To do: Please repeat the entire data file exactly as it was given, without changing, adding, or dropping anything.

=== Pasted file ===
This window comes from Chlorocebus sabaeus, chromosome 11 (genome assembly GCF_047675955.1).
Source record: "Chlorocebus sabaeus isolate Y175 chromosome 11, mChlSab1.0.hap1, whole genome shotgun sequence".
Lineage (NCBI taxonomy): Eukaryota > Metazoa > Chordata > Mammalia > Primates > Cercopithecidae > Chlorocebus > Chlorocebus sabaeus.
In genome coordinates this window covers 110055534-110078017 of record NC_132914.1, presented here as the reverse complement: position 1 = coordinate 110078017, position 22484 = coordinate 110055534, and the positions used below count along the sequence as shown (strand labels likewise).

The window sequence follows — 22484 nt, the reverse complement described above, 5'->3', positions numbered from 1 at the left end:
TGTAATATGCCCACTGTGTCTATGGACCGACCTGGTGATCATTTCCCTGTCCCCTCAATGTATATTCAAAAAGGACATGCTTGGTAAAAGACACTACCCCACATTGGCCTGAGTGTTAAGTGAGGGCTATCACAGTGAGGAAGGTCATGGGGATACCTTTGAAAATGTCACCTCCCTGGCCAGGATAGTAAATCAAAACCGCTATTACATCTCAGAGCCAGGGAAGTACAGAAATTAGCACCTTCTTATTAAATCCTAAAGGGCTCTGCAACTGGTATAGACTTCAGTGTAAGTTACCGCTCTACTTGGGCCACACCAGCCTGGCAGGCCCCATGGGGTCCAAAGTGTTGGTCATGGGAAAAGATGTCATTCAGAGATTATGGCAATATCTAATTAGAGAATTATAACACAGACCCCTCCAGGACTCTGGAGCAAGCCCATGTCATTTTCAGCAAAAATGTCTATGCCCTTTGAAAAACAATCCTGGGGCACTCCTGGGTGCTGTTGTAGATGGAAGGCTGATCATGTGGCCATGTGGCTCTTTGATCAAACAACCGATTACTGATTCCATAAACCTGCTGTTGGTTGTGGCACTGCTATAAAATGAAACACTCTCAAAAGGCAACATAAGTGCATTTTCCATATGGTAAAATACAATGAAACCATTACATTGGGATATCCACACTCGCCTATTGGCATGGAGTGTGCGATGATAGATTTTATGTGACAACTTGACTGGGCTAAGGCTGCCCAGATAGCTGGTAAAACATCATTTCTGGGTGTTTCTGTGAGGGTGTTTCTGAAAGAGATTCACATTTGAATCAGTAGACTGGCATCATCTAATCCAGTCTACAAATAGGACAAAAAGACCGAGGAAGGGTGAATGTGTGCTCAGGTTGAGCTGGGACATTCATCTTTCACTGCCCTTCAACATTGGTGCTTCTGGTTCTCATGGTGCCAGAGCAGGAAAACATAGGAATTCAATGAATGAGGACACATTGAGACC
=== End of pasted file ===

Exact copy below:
This window comes from Chlorocebus sabaeus, chromosome 11 (genome assembly GCF_047675955.1).
Source record: "Chlorocebus sabaeus isolate Y175 chromosome 11, mChlSab1.0.hap1, whole genome shotgun sequence".
Lineage (NCBI taxonomy): Eukaryota > Metazoa > Chordata > Mammalia > Primates > Cercopithecidae > Chlorocebus > Chlorocebus sabaeus.
In genome coordinates this window covers 110055534-110078017 of record NC_132914.1, presented here as the reverse complement: position 1 = coordinate 110078017, position 22484 = coordinate 110055534, and the positions used below count along the sequence as shown (strand labels likewise).

The window sequence follows — 22484 nt, the reverse complement described above, 5'->3', positions numbered from 1 at the left end:
TGTAATATGCCCACTGTGTCTATGGACCGACCTGGTGATCATTTCCCTGTCCCCTCAATGTATATTCAAAAAGGACATGCTTGGTAAAAGACACTACCCCACATTGGCCTGAGTGTTAAGTGAGGGCTATCACAGTGAGGAAGGTCATGGGGATACCTTTGAAAATGTCACCTCCCTGGCCAGGATAGTAAATCAAAACCGCTATTACATCTCAGAGCCAGGGAAGTACAGAAATTAGCACCTTCTTATTAAATCCTAAAGGGCTCTGCAACTGGTATAGACTTCAGTGTAAGTTACCGCTCTACTTGGGCCACACCAGCCTGGCAGGCCCCATGGGGTCCAAAGTGTTGGTCATGGGAAAAGATGTCATTCAGAGATTATGGCAATATCTAATTAGAGAATTATAACACAGACCCCTCCAGGACTCTGGAGCAAGCCCATGTCATTTTCAGCAAAAATGTCTATGCCCTTTGAAAAACAATCCTGGGGCACTCCTGGGTGCTGTTGTAGATGGAAGGCTGATCATGTGGCCATGTGGCTCTTTGATCAAACAACCGATTACTGATTCCATAAACCTGCTGTTGGTTGTGGCACTGCTATAAAATGAAACACTCTCAAAAGGCAACATAAGTGCATTTTCCATATGGTAAAATACAATGAAACCATTACATTGGGATATCCACACTCGCCTATTGGCATGGAGTGTGCGATGATAGATTTTATGTGACAACTTGACTGGGCTAAGGCTGCCCAGATAGCTGGTAAAACATCATTTCTGGGTGTTTCTGTGAGGGTGTTTCTGAAAGAGATTCACATTTGAATCAGTAGACTGGCATCATCTAATCCAGTCTACAAATAGGACAAAAAGACCGAGGAAGGGTGAATGTGTGCTCAGGTTGAGCTGGGACATTCATCTTTCACTGCCCTTCAACATTGGTGCTTCTGGTTCTCATGGTGCCAGAGCAGGAAAACATAGGAATTCAATGAATGAGGACACATTGAGACC